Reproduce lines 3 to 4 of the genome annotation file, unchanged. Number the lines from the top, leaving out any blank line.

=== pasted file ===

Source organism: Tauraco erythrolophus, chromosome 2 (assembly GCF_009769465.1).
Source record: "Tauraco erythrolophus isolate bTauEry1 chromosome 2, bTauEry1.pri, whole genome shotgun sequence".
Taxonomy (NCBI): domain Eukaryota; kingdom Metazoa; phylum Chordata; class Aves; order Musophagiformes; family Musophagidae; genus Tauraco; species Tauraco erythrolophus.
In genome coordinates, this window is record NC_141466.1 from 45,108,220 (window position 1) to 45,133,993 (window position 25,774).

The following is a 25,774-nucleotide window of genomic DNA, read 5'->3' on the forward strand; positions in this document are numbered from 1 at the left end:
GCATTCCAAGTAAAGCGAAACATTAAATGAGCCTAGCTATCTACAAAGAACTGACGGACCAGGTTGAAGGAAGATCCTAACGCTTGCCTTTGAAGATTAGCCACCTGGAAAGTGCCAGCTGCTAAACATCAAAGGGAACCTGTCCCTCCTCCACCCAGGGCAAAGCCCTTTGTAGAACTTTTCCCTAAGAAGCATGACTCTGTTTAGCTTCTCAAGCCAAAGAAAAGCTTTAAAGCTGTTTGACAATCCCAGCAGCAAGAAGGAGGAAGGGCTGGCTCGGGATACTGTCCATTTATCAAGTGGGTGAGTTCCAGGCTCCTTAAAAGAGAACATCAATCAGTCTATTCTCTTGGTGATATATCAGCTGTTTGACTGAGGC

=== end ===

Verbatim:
Taxonomy (NCBI): domain Eukaryota; kingdom Metazoa; phylum Chordata; class Aves; order Musophagiformes; family Musophagidae; genus Tauraco; species Tauraco erythrolophus.
In genome coordinates, this window is record NC_141466.1 from 45,108,220 (window position 1) to 45,133,993 (window position 25,774).